[Feedback requested]: -fhelpful-import-errors
Simon Peyton Jones
simonpj at microsoft.com
Tue Feb 16 22:55:50 UTC 2016
Best in the ticket https://ghc.haskell.org/trac/ghc/ticket/11418#comment:27, I transferred your comment there
From: Glasgow-haskell-users [mailto:glasgow-haskell-users-bounces at haskell.org] On Behalf Of Sven Panne
Sent: 16 February 2016 18:03
To: glasgow-haskell-users at haskell.org
Subject: Re: [Feedback requested]: -fhelpful-import-errors
2016-02-16 18:12 GMT+01:00 Tom Sydney Kerckhove <syd.kerckhove at gmail.com<mailto:syd.kerckhove at gmail.com>>:
[...] As suggested by `thomie`, I created a design proposal at
and am now looking for feedback.
[ Not sure if the feedback should be submitted here on in the corresponding ticket... ]
Just a few quick remarks:
* Whatever you do, never walk the file system tree up or down in an uncontrolled way, this will kill basically all benefits and is a show-stopper. File systems like NFS, NTFS, stuff on USB sticks etc. are so *horribly* slow when used that way that the walks will probably dominate your compilation time. And even under Linux it's not uncommon to have a few dozen directory levels and hundreds of thousands of files below our cwd: Just check out a few repositories, have some leftovers from compilations, tons of documentations in small HTML files etc., and this sums up quickly. Git walks up the tree, but only looking for a specific directory and will e.g. not cross mount points under normal circumstances. This is probably the limit of what you can do.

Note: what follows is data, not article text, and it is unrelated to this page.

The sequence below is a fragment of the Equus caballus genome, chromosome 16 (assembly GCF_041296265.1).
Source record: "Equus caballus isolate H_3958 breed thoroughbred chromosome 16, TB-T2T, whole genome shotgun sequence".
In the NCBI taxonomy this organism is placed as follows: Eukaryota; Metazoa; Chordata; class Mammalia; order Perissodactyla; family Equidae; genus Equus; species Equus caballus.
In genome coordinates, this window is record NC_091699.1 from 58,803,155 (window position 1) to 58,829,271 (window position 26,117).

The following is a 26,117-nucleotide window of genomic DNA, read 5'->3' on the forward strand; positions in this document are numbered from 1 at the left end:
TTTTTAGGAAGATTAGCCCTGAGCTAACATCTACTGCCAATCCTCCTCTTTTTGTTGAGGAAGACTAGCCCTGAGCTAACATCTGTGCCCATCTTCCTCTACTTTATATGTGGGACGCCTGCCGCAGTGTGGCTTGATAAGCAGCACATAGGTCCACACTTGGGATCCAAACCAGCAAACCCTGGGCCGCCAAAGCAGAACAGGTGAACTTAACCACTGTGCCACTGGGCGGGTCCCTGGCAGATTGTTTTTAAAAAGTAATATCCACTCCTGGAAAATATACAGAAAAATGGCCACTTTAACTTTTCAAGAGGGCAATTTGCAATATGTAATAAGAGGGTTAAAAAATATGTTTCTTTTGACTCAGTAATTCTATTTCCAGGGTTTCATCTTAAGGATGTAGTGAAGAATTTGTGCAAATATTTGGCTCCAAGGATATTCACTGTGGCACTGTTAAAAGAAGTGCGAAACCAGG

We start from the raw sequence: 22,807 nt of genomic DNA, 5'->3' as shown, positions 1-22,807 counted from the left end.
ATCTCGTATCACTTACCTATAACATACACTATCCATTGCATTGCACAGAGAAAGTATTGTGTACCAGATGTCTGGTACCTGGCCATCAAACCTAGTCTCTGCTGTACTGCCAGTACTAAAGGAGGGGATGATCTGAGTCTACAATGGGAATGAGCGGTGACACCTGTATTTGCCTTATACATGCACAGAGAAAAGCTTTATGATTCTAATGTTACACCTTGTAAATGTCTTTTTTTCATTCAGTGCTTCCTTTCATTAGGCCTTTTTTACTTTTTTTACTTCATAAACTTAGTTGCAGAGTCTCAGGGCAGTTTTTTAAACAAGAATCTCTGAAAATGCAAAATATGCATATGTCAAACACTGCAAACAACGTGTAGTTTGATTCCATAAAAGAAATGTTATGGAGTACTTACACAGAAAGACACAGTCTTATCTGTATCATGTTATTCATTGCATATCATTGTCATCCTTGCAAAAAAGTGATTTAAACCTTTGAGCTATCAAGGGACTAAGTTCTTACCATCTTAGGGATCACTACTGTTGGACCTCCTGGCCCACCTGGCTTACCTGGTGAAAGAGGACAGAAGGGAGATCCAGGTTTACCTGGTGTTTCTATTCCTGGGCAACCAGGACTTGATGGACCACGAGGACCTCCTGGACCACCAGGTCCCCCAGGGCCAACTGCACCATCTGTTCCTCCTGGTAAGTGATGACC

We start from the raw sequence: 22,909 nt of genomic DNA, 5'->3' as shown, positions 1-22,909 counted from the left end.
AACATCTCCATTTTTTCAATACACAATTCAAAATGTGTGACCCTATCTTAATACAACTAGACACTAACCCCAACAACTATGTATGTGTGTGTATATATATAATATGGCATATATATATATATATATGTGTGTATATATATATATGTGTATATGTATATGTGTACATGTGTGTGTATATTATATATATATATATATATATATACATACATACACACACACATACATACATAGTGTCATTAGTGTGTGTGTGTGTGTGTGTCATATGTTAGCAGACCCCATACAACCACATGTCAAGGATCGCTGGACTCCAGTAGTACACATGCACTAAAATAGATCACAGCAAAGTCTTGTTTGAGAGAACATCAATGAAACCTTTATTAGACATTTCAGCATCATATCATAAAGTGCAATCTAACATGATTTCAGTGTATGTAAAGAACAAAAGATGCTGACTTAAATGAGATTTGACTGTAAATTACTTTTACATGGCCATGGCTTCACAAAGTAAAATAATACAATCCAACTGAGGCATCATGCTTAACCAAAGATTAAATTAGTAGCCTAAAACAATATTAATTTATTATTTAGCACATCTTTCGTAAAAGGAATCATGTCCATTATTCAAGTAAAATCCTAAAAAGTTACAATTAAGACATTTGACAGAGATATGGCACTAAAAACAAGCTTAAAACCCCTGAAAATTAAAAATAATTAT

* Caching between runs will be tricky: How will you invalidate the cache? People can (and will :-) do all kinds of evil things between runs, so how can you (in-)validate the cache quicker than re-scanning the file system again?
* As a general rule to keep in mind during the design: Successful compiler runs should not pay a price. It's OK if things are a little bit slower when an error occurs, but the main use case is successful compilation. This is a bit like exceptions in most programming language implementations: They are more or less for free when you don't use them (yes, they have a cost even then because they complicate/invalidate some compiler optimizations, but let's forget that for now), and are often costly when you actually raise them.
Just my 2c,
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